Empirical data demonstrates various concerns regarding the existing system of research ethics oversight by Institutional Review Boards, including inconsistent decisions, inefficiency, and nontransparency. However, evaluating positive elements of IRB oversight is far more challenging. How can we tell if IRBs are successfully doing what they were created to do? In this lecture, Professor Holly Fernandez Lynch will examine the difficulties associated with defining and measuring IRB quality and effectiveness and introduce several projects underway by the Consortium to Advance Effective Research Ethics Oversight (AEREO). She will discuss preliminary data from interviews with IRB stakeholders and analysis of existing IRB evaluation instruments, introduce a pilot project to promote the development of IRB precedent, describe a proposal to incorporate the patient perspective into IRB review, and explore whether IRBs are intended to provide substantive or procedural protections.
Dr. Jason Karlawish, Professor of Medicine and Medical Ethics at the University of Pennsylvania, will discuss his forthcoming novel, "Open Wound: The Tragic Obsession of Dr. William Beaumont" on Thursday, October 20, 3-5 pm, at the Biomedical Research Science Building (BSRB), Room 1130. "Open Wound" is a fictional account of true events along the early 19th century American frontier, tracing the relationship between Dr. William Beaumont and his illiterate French Canadian patient. The young trapper sustains an injury that never heals, leaving a hole in his stomach that the curious doctor uses as a window both to understand the mysteries of digestion and to advance his career. A reception will follow the talk, and books will be available for purchase on site from Nicola's Books. The event is co-sponsored by the Center for Bioethics and Social Sciences in Medicine, the Center for the History of Medicine, and the University of Michigan Press. Click here for more information about the book.
Please consider attending the Health Services Research Group Launch Symposium at the North Campus Research Complex (Building 18) on Thursday, May 26, 7:30am - 5:00 pm. The purpose is to discuss the HSR Group's goals and future plans, discuss relevant topics in healthcare policy, and network with colleagues. Even if you are unable to attend, go to the registration page to indicate your interest in health services research and health policy so that you may be contacted again in the future. Click here to register.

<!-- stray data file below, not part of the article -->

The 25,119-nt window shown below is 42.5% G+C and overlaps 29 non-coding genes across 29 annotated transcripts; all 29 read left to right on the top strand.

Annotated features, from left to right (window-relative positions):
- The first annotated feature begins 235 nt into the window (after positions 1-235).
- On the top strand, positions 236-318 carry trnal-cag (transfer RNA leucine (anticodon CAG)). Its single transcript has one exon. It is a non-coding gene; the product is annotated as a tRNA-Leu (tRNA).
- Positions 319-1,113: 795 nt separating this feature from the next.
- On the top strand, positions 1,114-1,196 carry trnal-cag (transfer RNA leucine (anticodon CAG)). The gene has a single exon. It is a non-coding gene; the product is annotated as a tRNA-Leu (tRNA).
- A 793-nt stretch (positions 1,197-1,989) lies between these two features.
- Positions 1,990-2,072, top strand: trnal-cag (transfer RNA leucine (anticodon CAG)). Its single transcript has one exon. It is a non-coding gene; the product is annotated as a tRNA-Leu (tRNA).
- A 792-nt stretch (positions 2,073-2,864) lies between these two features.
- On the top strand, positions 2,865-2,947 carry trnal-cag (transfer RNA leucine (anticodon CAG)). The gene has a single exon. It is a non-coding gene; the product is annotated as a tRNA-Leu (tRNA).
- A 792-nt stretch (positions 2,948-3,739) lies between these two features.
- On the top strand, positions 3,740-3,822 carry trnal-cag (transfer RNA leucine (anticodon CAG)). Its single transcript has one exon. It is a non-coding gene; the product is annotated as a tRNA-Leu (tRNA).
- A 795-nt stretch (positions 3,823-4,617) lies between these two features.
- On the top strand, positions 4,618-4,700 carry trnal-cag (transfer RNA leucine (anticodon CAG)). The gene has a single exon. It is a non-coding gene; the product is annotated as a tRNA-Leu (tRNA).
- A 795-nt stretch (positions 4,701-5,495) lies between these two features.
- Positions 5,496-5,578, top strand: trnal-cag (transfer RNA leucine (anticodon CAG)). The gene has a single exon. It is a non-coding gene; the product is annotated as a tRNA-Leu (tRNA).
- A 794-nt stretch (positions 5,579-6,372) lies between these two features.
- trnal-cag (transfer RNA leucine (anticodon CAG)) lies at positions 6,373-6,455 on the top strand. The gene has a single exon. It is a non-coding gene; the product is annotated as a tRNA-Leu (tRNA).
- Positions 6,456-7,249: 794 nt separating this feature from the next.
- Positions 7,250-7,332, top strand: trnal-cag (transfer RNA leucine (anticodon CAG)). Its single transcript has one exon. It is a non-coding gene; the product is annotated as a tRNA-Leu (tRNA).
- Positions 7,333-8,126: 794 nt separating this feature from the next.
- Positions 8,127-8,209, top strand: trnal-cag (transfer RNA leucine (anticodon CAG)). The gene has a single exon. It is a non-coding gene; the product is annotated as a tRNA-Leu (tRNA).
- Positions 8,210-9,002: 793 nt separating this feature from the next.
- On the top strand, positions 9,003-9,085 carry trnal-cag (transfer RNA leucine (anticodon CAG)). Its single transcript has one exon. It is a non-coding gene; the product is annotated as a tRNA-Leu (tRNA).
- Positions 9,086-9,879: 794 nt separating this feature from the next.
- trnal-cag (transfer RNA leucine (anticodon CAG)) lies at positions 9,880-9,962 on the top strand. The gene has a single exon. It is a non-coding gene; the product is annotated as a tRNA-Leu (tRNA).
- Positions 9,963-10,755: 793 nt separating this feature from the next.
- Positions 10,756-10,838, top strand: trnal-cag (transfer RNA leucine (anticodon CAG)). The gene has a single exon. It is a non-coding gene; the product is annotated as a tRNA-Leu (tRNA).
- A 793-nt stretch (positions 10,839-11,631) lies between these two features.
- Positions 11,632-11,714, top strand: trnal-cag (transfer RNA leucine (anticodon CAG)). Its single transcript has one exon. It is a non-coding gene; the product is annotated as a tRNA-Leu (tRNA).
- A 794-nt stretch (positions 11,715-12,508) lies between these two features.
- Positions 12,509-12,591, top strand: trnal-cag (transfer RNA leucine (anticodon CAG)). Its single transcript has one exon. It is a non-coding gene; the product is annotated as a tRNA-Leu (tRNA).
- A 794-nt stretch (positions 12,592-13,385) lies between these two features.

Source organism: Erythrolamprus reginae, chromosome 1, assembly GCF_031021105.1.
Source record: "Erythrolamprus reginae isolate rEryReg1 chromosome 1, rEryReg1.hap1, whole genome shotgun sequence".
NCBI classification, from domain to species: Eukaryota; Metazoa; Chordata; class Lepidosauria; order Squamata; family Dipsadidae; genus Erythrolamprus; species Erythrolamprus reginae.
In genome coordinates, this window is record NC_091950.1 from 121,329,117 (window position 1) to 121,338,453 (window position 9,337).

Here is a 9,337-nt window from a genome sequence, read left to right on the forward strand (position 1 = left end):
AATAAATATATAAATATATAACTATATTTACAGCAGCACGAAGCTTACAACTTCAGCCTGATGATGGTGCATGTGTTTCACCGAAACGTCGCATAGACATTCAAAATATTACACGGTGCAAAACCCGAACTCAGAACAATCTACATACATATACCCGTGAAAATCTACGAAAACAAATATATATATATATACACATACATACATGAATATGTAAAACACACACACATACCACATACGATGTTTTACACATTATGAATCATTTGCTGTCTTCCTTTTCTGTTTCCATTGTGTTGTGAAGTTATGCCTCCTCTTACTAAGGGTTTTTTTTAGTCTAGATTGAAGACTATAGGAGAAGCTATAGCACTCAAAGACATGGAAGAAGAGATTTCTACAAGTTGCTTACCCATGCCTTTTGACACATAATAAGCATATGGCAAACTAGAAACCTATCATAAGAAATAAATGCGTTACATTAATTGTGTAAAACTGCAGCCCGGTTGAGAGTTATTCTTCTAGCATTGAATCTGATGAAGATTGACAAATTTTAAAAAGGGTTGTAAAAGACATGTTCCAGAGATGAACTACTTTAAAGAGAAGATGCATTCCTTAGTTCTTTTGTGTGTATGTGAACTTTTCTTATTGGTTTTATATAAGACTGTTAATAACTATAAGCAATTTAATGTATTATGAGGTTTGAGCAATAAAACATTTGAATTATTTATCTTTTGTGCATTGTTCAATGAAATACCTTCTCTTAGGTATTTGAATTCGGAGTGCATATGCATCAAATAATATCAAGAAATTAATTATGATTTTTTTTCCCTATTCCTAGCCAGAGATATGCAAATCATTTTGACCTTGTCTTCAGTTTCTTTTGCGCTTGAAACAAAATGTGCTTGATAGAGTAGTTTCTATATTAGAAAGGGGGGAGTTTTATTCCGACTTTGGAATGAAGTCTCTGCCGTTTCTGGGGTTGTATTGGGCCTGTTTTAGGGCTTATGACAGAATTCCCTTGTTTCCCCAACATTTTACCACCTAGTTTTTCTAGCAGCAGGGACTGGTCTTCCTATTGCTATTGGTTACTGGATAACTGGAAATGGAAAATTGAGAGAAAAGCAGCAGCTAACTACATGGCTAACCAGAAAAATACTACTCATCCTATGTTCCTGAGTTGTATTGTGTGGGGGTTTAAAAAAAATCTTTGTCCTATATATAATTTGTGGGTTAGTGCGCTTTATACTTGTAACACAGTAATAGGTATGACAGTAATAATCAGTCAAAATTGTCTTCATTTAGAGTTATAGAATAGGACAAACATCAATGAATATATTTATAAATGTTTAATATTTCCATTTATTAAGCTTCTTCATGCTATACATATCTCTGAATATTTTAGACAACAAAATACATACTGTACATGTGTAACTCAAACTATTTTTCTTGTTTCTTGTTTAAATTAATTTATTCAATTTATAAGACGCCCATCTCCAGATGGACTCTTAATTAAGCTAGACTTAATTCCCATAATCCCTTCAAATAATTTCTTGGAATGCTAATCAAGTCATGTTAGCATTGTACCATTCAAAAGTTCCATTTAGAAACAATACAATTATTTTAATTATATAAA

In addition, there is an effort to collect information on all HSR groups on campus for purposes of networking and for junior investigators or newcomers to U-M to find colleagues and collaborators. Preliminary information will be provided at the Symposium and later a Wiki website will be created. Please send the main research theme(s) of the group/center; rough idea about the investigators, divisions, departments, schools; website URL, if applicable; seminar information, if applicable; and contact information to Joe Zogaib at firstname.lastname@example.org.
The Genetics in Primary Care Institute recently launched its new website, featuring co-chairperson Beth Tarini, M.D., assistant professor of pediatrics at the University of Michigan’s C.S. Mott Children’s Hospital.
Along with Robert Saul, M.D., Tarini co-chairs the Institute, which aims to take genetic advances made during the last decade and help make them useful in the practice of primary care pediatrics.
The new website, www.geneticsinprimarycare.org, features information for primary care providers related to genetics testing, ethical, legal and social issues, patient communication and family history.
Tarini’s research focuses on the communication process and the health outcomes associated with genetic testing in pediatrics. She is particularly interested in pediatric population-based screening programs, such as newborn screening. Through her research, Tarini seeks to optimize communication about genetic testing between parents and providers in an effort to maximize health and minimize harm.